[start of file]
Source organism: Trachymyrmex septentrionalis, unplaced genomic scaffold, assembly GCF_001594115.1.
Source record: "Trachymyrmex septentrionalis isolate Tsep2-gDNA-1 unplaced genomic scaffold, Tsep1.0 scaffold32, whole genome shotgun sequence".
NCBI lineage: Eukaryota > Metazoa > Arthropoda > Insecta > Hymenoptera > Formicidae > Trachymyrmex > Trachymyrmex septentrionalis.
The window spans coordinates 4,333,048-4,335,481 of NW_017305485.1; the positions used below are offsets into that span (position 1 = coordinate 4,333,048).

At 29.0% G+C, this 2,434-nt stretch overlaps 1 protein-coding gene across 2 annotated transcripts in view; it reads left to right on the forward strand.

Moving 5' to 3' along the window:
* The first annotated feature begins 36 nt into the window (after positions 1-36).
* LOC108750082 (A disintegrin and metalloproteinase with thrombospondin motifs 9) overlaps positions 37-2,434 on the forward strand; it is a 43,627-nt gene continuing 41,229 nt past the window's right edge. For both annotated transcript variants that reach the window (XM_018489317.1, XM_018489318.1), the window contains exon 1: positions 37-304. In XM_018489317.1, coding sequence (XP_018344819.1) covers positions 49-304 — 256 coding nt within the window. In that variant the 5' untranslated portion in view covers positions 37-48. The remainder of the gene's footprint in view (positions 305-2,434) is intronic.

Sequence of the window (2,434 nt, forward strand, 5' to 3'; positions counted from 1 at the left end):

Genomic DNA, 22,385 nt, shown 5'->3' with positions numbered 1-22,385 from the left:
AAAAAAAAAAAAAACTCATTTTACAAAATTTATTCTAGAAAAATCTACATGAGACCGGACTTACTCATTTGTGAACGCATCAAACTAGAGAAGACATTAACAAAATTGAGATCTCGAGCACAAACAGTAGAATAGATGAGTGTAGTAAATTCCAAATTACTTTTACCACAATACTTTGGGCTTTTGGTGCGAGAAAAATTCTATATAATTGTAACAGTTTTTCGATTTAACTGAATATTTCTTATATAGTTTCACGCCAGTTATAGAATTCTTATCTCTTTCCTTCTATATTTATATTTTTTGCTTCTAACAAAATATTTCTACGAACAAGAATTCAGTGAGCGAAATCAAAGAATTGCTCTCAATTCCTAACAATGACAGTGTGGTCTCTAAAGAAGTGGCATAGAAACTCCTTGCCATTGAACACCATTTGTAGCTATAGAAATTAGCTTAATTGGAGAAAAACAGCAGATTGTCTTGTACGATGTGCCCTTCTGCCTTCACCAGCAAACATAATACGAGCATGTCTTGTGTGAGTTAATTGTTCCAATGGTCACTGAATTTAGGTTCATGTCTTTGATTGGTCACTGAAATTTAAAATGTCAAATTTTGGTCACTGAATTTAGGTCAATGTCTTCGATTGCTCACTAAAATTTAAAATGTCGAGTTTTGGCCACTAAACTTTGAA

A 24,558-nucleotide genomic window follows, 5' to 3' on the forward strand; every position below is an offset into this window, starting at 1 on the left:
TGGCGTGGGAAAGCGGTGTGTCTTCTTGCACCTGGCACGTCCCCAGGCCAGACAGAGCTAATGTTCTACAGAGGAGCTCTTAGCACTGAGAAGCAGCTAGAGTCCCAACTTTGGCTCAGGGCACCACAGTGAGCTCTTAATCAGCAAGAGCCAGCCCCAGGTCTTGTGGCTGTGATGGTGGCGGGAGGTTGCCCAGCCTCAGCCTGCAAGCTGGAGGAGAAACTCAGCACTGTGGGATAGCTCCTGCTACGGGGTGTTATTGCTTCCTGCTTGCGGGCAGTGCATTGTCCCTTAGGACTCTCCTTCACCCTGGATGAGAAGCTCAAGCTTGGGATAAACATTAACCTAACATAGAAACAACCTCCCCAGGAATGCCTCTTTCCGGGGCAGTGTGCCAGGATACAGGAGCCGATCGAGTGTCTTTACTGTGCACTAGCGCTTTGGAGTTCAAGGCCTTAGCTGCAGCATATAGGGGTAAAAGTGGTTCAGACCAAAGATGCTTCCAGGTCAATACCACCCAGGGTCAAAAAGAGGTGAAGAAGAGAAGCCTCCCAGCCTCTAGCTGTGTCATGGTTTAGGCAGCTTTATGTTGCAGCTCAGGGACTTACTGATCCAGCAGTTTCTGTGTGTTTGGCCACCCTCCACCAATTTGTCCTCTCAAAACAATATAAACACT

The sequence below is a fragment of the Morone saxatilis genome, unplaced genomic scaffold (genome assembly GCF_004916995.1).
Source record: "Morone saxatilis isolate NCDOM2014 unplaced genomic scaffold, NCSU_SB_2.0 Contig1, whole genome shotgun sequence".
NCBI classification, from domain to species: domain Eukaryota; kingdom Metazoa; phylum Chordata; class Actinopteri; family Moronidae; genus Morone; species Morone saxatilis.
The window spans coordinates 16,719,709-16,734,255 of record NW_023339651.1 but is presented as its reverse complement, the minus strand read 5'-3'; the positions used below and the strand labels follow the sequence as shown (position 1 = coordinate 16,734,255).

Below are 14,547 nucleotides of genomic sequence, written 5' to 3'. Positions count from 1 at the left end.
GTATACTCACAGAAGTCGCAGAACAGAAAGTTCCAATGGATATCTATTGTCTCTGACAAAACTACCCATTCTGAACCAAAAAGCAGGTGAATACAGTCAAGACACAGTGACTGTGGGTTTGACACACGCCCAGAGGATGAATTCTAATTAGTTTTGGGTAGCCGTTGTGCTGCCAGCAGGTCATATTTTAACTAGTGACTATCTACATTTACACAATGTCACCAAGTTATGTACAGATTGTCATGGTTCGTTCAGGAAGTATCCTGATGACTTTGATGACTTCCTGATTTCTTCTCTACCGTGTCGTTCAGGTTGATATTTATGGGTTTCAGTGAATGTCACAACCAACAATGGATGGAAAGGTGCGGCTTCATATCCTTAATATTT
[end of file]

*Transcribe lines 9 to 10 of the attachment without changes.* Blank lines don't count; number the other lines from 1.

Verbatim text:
Sequence of the window (2,434 nt, forward strand, 5' to 3'; positions counted from 1 at the left end):

Genomic DNA, 22,385 nt, shown 5'->3' with positions numbered 1-22,385 from the left: